Payment financing now available! Pay in 4 interest-free installments!

Shop Now

Subscribe to our newsletter and receive 10% off your next purchase!

Use code 60FW for 30% off a PC-60FW when purchased with SpiroLink

Buy Now

Browse our current deals - up to 50% off select products!

Shop Now

Shop our collection of medical grade pulse oximeters today!

Shop Now

What are the key features to look for when purchasing a spirometer? - CMI Health Blog

Key Features to Look for When Purchasing a Spirometer

  • 06 October, 2021
  • Dallas Akins

What is Spirometry?

Spirometry is an important clinical tool used to measure how well a person's lungs are working. It does this by measuring how much air you are able to exhale and how quickly. It is often used to diagnose and monitor those with asthma, COPD, and other conditions that may affect a user's ability to breathe properly (Mayo Clinic).

This means those with chronic breathing disorders can use an at-home spirometer, such as our SpiroLink®, to monitor their breathing treatments and overall lung condition. With the SpiroLink, users can record their breathing data and present it to their physician for further professional review

See Understanding the Basics of Spirometry for a more in-depth look at what Spirometry is, and how it is used at home or in professional medical settings.

 

Key Features to look for when purchasing a Spirometer

When shopping for a spirometer, it is good to consider certain variables that may help you to distinguish between your options. This includes important features such as the device’s ability to measure PEF, FEV1, and FVC.

FVC - This is the largest amount of air that you can forcefully exhale after breathing in as deeply as you can. A lower-than-normal FVC reading indicates restricted breathing (Mayo Clinic).

FEV1 – This is how much air you can force from your lungs in one second. This reading helps your doctor assess the severity of your breathing problems. Lower FEV-1 readings indicate more significant obstruction (Mayo Clinic).

Peak Expiratory Flow (PEF): The peak expiratory flow, also called peak expiratory flow rate, is a person's maximum speed of expiration.

 

Other important variables include:

  • Battery Type (rechargeable vs battery operated)
    • For those who plan to use the device often, a rechargeable spirometer may be more suitable in the long run as it may help the user avoid replacement battery costs.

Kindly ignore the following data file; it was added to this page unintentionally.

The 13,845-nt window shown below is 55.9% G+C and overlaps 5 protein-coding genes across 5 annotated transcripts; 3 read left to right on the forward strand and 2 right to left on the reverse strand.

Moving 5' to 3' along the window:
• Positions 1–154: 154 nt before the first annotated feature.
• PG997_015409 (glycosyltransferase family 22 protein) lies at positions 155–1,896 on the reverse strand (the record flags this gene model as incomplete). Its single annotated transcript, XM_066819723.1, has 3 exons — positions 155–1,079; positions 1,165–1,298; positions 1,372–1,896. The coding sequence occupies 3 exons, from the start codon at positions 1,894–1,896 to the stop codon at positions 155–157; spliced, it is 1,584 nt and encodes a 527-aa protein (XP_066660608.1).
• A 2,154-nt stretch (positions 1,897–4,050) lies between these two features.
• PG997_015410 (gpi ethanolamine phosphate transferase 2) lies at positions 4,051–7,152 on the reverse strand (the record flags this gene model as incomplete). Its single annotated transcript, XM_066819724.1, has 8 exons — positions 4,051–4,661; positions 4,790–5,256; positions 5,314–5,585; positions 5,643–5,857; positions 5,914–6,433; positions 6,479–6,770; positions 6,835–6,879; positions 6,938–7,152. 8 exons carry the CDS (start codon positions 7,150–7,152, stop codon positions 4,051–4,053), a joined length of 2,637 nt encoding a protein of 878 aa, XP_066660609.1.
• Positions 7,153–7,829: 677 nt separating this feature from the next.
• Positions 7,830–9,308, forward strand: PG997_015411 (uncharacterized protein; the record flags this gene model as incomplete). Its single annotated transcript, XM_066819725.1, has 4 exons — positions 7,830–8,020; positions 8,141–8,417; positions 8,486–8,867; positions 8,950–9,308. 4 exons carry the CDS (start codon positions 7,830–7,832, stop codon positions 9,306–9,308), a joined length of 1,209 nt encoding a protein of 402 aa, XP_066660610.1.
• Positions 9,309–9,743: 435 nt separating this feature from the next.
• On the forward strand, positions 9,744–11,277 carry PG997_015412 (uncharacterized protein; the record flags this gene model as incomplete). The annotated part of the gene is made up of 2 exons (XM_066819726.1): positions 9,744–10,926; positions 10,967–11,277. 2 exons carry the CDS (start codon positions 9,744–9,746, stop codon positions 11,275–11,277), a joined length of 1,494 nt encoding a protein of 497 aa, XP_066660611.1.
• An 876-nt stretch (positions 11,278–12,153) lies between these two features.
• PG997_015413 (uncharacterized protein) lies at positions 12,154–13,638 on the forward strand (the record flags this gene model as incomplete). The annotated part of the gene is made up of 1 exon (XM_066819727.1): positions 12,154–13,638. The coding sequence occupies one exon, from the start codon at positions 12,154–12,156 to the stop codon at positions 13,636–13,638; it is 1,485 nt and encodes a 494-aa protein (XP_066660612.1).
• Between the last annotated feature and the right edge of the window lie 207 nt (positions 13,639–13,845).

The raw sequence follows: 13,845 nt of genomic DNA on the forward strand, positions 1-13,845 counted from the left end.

• FDA Clearance
    • The device has been reviewed and approved by the FDA based on it meeting certain standards. If you are seeking reliable medical equipment, we suggest only purchasing technology that has been FDA Cleared.

 

  • Sensor Type (pressure sensor vs spinning rotor)
    • Pressure sensors are new and innovative technology that prevent excess debris from entering the device, therefore making it less susceptible to outside damage. This improves device durability and lifespan.

 

 

  • Disposable Filter Option
    • Having the ability to use disposable filters may benefit those who intend to use the device with multiple users.

 

  • Digital Display
    • Digital displays allow the user to obtain and review their data in real-time, all from one device.

 

  • Access to Downloadable Data
    • For those that wish to monitor or share their key lung health ratios, it may be necessary for you to purchase a device capable of recording and transmitting data.

     

    Below is a chart designed to provide you with a quick understanding of what devices are currently available on the market:

     

     

    For more information on different types of Spirometers, click here. If you have any questions or concerns regarding this topic, please contact us at info@cmihealth.com or call our customer service line at 888-985-1125 (ext. 1).

    Share:
    Older Post Newer Post

    Leave a comment

    Please note, comments must be approved before they are published

    translation missing: en.general.search.loading